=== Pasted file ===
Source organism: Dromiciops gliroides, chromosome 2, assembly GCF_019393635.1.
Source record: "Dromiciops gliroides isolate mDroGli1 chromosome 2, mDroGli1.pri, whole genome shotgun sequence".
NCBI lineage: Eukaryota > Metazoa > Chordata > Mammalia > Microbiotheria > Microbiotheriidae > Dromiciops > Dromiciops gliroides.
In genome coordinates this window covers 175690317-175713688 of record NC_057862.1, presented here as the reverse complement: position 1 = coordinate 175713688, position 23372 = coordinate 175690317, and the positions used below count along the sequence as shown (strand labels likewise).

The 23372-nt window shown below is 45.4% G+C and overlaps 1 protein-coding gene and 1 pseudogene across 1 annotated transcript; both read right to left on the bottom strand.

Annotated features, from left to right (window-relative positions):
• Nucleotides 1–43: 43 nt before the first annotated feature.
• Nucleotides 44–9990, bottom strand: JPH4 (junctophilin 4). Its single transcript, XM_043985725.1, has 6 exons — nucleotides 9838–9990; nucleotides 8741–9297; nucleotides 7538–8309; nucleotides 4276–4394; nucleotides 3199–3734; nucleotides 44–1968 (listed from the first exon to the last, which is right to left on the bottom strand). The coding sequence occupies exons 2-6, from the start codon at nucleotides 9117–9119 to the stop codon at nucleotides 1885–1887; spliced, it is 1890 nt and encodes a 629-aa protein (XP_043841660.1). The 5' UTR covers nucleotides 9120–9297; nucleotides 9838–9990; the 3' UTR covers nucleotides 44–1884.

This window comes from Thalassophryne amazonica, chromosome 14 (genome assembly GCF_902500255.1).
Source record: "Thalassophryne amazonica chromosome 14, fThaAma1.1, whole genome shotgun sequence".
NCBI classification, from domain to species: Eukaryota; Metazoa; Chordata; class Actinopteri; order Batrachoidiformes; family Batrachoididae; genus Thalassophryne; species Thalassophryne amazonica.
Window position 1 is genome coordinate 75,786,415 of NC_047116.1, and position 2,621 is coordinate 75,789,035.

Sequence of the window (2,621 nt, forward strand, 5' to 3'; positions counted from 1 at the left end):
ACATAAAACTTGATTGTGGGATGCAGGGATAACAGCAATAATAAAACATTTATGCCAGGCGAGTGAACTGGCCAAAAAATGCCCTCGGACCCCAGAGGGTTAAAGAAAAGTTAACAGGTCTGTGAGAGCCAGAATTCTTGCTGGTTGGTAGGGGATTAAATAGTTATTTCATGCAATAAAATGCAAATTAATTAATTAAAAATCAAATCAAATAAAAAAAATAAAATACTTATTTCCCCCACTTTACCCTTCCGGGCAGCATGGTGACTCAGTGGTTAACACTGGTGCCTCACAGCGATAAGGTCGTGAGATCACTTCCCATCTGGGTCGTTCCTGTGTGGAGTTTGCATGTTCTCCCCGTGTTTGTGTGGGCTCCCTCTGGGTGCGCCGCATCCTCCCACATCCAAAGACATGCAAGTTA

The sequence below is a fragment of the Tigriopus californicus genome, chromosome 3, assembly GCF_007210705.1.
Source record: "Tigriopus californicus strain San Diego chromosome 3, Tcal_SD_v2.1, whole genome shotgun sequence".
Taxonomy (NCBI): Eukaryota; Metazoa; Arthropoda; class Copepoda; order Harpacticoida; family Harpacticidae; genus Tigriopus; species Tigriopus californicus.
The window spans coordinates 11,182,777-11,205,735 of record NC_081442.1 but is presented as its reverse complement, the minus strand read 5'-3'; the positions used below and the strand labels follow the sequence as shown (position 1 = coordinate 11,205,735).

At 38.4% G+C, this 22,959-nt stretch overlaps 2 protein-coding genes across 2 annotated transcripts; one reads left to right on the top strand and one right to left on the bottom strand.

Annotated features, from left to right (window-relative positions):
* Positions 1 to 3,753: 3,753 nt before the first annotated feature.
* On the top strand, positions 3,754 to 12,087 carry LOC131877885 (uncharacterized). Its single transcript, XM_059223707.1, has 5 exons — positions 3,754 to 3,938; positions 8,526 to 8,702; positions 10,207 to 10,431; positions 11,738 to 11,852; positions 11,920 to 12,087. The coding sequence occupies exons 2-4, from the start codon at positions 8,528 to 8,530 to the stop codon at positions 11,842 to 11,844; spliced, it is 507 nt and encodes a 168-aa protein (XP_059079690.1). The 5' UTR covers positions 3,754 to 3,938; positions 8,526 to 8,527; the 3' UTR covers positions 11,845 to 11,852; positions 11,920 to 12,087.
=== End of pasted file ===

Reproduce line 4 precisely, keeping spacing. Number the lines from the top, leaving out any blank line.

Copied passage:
In genome coordinates this window covers 175690317-175713688 of record NC_057862.1, presented here as the reverse complement: position 1 = coordinate 175713688, position 23372 = coordinate 175690317, and the positions used below count along the sequence as shown (strand labels likewise).